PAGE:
This looks like it will be the final version of the IP adjuster. It is not a modified 2500 part. I made a new one that can accommodate a larger bore. It's the same diameter as an R-4 type (3/8"), so the HP diaphragm has to be drilled out fit.
The spring seat is turned into the top of the bolt.
And the o'ring fits in the bore kind of like a new style USD balance chamber.
I have a slight concern about the brass adjuster screw where it contacts the HP "pin".
The original bolt in the 2500s is brass, and the contact point between the steel pin and the brass bolt doesn't show any appreciable wear. I'm wondering if the 1/4" surface of the adjuster screw will take any abuse from the pin. The point of contact is pretty broad.
The dull silver area is machined away on these, not worn away.
I'm fooling around with another IP adjuster that uses a readily available stainless 1/4 x 20 tpi setscrew (rather than the last iteration that used a custom made brass 12 x 24 screw). This doesn't help the average guy much, since a new bolt has to be machined, b/c the OEM 2500 bolt is too narrow to accommodate a 1/4" diameter.
Problem is, the coarser the thread, the less (touchier) adjustability you get. It might be a non-issue, idk. Threads are measured by threads per inch, so the lower the number, the coarser the thread. If you need finer adjustments, finer threads are better.
In this experiment, I've dropped from 32 tpi to 24, and now 20. Hopefully, it's manageable.
I'm going to be making several of these IP adjusters for my regulators soon. I just bought some brass bolts that should work after some machining. If anyone wants one, please PM me. Cost will be around $25, shipped.
I spent some time today on this. I cut a groove in a 1/2" long stainless steel setscrew for an o'ring, then machined one of the brass bolts I bought. I machined the bolt head on both sides to leave a thin hex head, drilled the bolt through, then tapped it for the 1/4 x 20 setscrew. Then I drilled a slightly bigger bore at the hex end to accept the o'ring as shown above.
The hex on these is not 5/8" but 9/16". If necessary, a washer will be used in conjunction with the bolt, but I can't see any problem if used with a new HP diaphragm.
Just to put it out there again, I'm asking if anyone has a satin exhaust horn ring for double diaphragm reg, or a junk Dacor two diaphragm regulator they'd part with, LMK. I have 2 R-3s that are missing the horn ring, and an R-2 missing the ring and a cover.
Slicing off the bolt head to thin the hex portion left enough material to make the retaining nut. It took some pondering to figure out how to drill and tap it once it was cut off. I had drilled the bolt through so the unfinished nut already had a hole in it, but not big enough. I ended up chucking it up in a 3 jaw chuck and mounting that on the mill bed. Then, it was cake.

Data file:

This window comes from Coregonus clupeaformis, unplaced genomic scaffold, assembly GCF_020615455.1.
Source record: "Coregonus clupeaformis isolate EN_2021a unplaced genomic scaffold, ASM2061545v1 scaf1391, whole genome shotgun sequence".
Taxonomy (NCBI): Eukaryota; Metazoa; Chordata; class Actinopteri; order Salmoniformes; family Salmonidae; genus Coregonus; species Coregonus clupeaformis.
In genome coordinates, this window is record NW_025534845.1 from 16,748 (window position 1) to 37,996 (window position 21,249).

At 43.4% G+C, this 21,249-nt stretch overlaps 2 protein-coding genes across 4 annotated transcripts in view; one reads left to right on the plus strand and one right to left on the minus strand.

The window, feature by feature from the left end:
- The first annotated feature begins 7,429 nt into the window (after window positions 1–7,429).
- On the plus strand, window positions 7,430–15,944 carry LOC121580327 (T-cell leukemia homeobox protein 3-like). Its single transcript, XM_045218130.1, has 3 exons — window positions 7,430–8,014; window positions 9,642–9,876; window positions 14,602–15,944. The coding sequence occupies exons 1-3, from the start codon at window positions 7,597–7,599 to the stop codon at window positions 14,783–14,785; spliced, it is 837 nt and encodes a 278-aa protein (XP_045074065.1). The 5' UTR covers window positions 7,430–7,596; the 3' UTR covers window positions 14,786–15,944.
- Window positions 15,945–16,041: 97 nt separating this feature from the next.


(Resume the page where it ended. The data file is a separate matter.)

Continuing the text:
Note the elongated second stage hole. There isn't much gasket surface around that hole, and the later models had only a sliver. Air wants to escape!
As noted in a dedicated thread, I set up for nickel plating and did a couple of these adapters as well as some other stuff. My plating prowess isn't awesome, but it's adequate at this point for corrosion control.
More experimentation will get better results.
Without making any judgements (yet), I noticed the guy who is selling new HP diaphragms for R-4s and 2500s is offering an HP shim that will RAISE the 2500s IP.
My experience with the 2500s is that IP is unusually high (160+ at 2250 psig), and getting the second stage to seat is difficult. When the IP raises at lower tank pressure, it is worse.
Getting the second stage to seat at 160+ is going to require a lot of spring pressure on the second stage lever which requires excessive cracking pressure to open the second stage, making a very unpleasant diving experience even if the regulator delivers more air!
I need to ask him what he based his theory on, and why he thinks raising the IP could make the regulator breathe more easily. Unless he's experienced 2500s with low IP, this shim makes no sense to me.
Here's what the USD puck cup mod on the second stage lever looks like:
The second stage volcano needs to be shortened to accommodate the extra thickness of the cup. The cup and second stage mods are permanent, but there's no reason to ever go back. New OEM levers are rare, and the mods allow owners to service their regulators.
Here I go quoting myself again. It just feels wrong, somehow....
Anyway, here's a photo of a 2500 series second stage lever that the soft seat fell out of, intact. From this, I'm assuming Dacor made a bunch of rubber buttons and glued them in.
It got me thinking that the cushions used in cabinets to stop the door from banging when closed. Here's what I mean:
These are 1/4" diameter silicone buttons that just might be glued in the lever as a replacement. No idea if they are hard enough, or will stick to the brass.